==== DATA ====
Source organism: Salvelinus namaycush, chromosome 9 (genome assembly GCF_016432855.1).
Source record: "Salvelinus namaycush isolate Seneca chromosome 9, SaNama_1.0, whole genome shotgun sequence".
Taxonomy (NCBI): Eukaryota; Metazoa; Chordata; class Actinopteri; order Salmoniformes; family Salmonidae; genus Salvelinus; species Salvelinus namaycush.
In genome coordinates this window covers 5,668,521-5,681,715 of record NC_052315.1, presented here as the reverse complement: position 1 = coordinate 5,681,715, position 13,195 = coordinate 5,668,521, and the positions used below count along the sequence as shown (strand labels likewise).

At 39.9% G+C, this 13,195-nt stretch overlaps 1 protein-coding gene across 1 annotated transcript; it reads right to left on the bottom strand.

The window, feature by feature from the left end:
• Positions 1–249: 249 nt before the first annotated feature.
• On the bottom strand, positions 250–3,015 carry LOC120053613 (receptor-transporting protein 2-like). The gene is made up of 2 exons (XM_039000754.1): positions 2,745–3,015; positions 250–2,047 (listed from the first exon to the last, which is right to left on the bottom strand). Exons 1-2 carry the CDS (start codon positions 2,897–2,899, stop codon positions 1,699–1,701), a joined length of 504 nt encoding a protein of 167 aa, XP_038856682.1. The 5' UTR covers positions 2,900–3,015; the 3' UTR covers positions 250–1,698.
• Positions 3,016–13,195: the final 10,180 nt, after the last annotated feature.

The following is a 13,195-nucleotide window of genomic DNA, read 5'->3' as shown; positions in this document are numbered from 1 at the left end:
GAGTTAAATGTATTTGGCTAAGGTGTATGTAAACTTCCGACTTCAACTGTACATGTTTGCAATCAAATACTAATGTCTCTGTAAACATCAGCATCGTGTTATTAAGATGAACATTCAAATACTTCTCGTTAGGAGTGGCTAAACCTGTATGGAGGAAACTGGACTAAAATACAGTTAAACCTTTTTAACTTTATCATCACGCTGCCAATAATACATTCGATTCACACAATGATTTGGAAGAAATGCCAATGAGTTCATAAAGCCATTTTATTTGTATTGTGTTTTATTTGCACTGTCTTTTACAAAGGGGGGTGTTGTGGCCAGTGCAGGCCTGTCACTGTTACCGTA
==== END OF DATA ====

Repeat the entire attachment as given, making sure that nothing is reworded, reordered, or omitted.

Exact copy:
Source organism: Salvelinus namaycush, chromosome 9 (genome assembly GCF_016432855.1).
Source record: "Salvelinus namaycush isolate Seneca chromosome 9, SaNama_1.0, whole genome shotgun sequence".
Taxonomy (NCBI): Eukaryota; Metazoa; Chordata; class Actinopteri; order Salmoniformes; family Salmonidae; genus Salvelinus; species Salvelinus namaycush.
In genome coordinates this window covers 5,668,521-5,681,715 of record NC_052315.1, presented here as the reverse complement: position 1 = coordinate 5,681,715, position 13,195 = coordinate 5,668,521, and the positions used below count along the sequence as shown (strand labels likewise).

At 39.9% G+C, this 13,195-nt stretch overlaps 1 protein-coding gene across 1 annotated transcript; it reads right to left on the bottom strand.

The window, feature by feature from the left end:
• Positions 1–249: 249 nt before the first annotated feature.
• On the bottom strand, positions 250–3,015 carry LOC120053613 (receptor-transporting protein 2-like). The gene is made up of 2 exons (XM_039000754.1): positions 2,745–3,015; positions 250–2,047 (listed from the first exon to the last, which is right to left on the bottom strand). Exons 1-2 carry the CDS (start codon positions 2,897–2,899, stop codon positions 1,699–1,701), a joined length of 504 nt encoding a protein of 167 aa, XP_038856682.1. The 5' UTR covers positions 2,900–3,015; the 3' UTR covers positions 250–1,698.
• Positions 3,016–13,195: the final 10,180 nt, after the last annotated feature.

The following is a 13,195-nucleotide window of genomic DNA, read 5'->3' as shown; positions in this document are numbered from 1 at the left end:
GAGTTAAATGTATTTGGCTAAGGTGTATGTAAACTTCCGACTTCAACTGTACATGTTTGCAATCAAATACTAATGTCTCTGTAAACATCAGCATCGTGTTATTAAGATGAACATTCAAATACTTCTCGTTAGGAGTGGCTAAACCTGTATGGAGGAAACTGGACTAAAATACAGTTAAACCTTTTTAACTTTATCATCACGCTGCCAATAATACATTCGATTCACACAATGATTTGGAAGAAATGCCAATGAGTTCATAAAGCCATTTTATTTGTATTGTGTTTTATTTGCACTGTCTTTTACAAAGGGGGGTGTTGTGGCCAGTGCAGGCCTGTCACTGTTACCGTA